When you’re ready to go home, your spine surgeon will provide aftercare instructions for pain management and incision care. You can take pain medication as directed by your spine surgeon and ice your incision 3-4 times per day to reduce pain and inflammation while you recover. Recovery time for lumbar herniated disc surgery varies from one to four weeks based on the extent of a patient’s lumbar disc herniation, the patient’s overall health, and the patient's compliance with post-surgical instructions. 

Most patients return to work within 2-4 weeks following surgery; however, those with more strenuous jobs may need to wait up to 12 weeks before returning. Your physician will discuss this with you, as well as any other activity restrictions, during your post-surgical office visit.

[You may be able to decrease your chance of a repeat herniation after your  first discectomy by 50%. Take this quiz to find out.]

Activities After Surgery: What Should You (and Shouldn’t You) Do?

After herniated disc surgery, it’s important to follow any activity restrictions and aftercare instructions to support your recovery and reduce risk of reherniation. Here are some of the common precautions advised by spine surgeons:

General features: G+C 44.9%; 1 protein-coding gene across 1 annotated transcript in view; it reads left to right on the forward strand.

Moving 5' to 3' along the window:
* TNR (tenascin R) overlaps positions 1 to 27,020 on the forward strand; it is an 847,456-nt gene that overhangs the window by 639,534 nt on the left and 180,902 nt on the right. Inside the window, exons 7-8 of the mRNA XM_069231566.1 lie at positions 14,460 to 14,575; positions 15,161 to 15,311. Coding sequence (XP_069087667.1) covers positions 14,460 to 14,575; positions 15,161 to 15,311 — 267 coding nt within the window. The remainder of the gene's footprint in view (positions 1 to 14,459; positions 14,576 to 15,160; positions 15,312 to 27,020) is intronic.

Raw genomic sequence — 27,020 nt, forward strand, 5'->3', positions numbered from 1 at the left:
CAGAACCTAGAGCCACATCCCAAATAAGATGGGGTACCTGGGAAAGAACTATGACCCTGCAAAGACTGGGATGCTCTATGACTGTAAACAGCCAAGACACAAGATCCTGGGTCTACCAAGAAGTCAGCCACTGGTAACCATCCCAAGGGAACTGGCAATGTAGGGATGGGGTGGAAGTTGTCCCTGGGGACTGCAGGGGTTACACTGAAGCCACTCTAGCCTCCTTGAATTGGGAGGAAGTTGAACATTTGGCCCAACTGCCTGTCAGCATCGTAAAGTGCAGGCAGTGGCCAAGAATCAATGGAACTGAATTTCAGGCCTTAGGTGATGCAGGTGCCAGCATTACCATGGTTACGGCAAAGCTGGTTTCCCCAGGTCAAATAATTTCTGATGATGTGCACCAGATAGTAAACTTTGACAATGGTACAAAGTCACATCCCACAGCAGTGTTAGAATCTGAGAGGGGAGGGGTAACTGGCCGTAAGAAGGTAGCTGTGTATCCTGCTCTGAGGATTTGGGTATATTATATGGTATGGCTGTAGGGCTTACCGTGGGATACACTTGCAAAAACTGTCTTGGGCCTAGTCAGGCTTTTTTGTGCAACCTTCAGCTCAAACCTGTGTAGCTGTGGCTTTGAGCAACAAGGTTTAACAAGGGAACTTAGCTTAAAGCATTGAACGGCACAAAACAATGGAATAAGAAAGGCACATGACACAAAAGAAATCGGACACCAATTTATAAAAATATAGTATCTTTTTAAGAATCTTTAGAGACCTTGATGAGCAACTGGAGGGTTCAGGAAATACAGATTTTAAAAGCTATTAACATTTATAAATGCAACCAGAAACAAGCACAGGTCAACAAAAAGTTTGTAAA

Daily activities

Immediately following lumbar herniated disc surgery, you’ll likely need help with many of your daily activities. Plan for a family member or friend to assist you after your discectomy to support proper healing. You should not drive or drink alcoholic beverages for approximately two weeks after herniated disc surgery.

Appropriate exercise

At first, you should only walk for 5-10 minutes every few hours after your lumbar herniated disc surgery. You can then gradually increase your activity levels based on the level of pain you’re experiencing and post-op instructions provided by your surgeon.